The Best Kinds Of Oils To Use When You're Deep-Frying Fish

When it comes to deep-fried fish dishes, there are two things you can't do without: the fish and, of course, the frying oil. Without the oil, frying fish is quite literally impossible. (That's still true even if you're using an air fryer as air frying is more like baking the fish rather than frying it.) And since the choice of oil not only impacts the flavor but also influences the texture of the fish, it's crucial to select the right type from the start, right after choosing the best fish for frying.


The criteria are rather simple: You'll want a cooking oil that has a good balance between having a high smoke point and as little flavor intrusion as possible. You'll obviously want your fried fish to taste like the batter and the seasoning rather than the cooking oil. With that said, out of all the cooking oil options you'll find in grocery stores today, two come out on top: canola oil and vegetable oil.

The canola versus vegetable oil debate

Canola oil — known for its light texture and moderate price — is one of the most versatile options for deep-frying. Popeyes uses it to deep-fry its chickens and fries, and so does McDonald's and a long list of other food chains. With a smoke point of between 375 to 450 degrees Fahrenheit, canola oil allows you to fry foods at high temperatures without the risk of the oil burning or smoking, ensuring your fish achieves a crispy exterior while remaining juicy inside. It also helps that canola oil is neutral in flavor, so the natural, briny taste of the fish will shine through (as well as any other seasonings you decided to add to the dish).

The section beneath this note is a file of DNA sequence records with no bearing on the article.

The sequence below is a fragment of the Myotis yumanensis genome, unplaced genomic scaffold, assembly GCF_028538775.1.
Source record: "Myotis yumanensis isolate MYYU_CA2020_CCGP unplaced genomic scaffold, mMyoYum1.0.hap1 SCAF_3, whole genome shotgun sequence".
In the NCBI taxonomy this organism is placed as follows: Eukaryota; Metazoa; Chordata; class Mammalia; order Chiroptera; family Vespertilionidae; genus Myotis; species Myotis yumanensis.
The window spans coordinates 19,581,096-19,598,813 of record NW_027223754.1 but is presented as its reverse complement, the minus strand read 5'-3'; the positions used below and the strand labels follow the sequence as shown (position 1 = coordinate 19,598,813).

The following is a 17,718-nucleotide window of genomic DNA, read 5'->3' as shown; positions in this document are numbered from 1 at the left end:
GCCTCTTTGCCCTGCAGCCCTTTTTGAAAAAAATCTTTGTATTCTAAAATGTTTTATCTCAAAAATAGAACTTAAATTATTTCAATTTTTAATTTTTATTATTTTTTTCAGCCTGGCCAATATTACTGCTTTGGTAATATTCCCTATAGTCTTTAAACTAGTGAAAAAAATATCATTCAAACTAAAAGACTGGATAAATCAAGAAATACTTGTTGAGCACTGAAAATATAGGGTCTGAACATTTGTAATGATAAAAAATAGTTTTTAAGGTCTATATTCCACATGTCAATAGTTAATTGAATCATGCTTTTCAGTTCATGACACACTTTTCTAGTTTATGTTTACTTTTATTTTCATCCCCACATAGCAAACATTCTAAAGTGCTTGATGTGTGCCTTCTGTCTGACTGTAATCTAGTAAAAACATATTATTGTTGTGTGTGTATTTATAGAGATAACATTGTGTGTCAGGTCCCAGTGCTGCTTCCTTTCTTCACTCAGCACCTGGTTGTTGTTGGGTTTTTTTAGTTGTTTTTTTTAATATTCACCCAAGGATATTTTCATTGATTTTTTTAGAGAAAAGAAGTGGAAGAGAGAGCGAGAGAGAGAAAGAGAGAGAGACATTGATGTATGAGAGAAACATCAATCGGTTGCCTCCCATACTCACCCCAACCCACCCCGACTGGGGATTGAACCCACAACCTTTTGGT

On the other hand, vegetable oil, a blend of various plant-based oils, boasts a similar smoke point range (between 400 and 450 degrees Fahrenheit), making it equally capable of giving you that nicely-fried texture that canola does. This one also has a neutral taste, so no off-flavor will get into your food, either.

With how similar these oils are to one another, it's a tie — it's totally up to you. You can really pick whichever you prefer (for any reason) and your fried fish should turn out delicious all the same. In the end, it really comes down to availability and which one is cheaper or more convenient to pick up while you're out running to get groceries.

There are alternatives

While they're the most popular, canola and vegetable oils aren't the only kinds that you can fry your fish in. Safflower oil, for example, also merits consideration. It has a similarly high smoke point (between 475 and 500 degrees Fahrenheit) and a neutral flavor. However, if you do decide to go for this type, make sure that you're picking up the refined version and not the unrefined or semi-refined one. Refined safflower oil has undergone extra processing to make sure that it doesn't come with any off-tastes or impurities. While this type would also taste fairly neutral, it has a much lower smoke point, so you'd have greater odds of burning it while you're frying.


If you like your deep-fried fish with a side of nutty taste, you can also try flavored oil alternatives, such as peanut oil. This one's used by Chick-fil-A for its fried chickens. Additionally, sunflower oil is on the card, offering high smoke points and similar nuttiness to peanut oil (if cold-pressed and unrefined; the refined stuff tastes neutral.) If you don't mind it (or are seeking out the nutty flavor), it'd be plenty awesome to fry your fish in!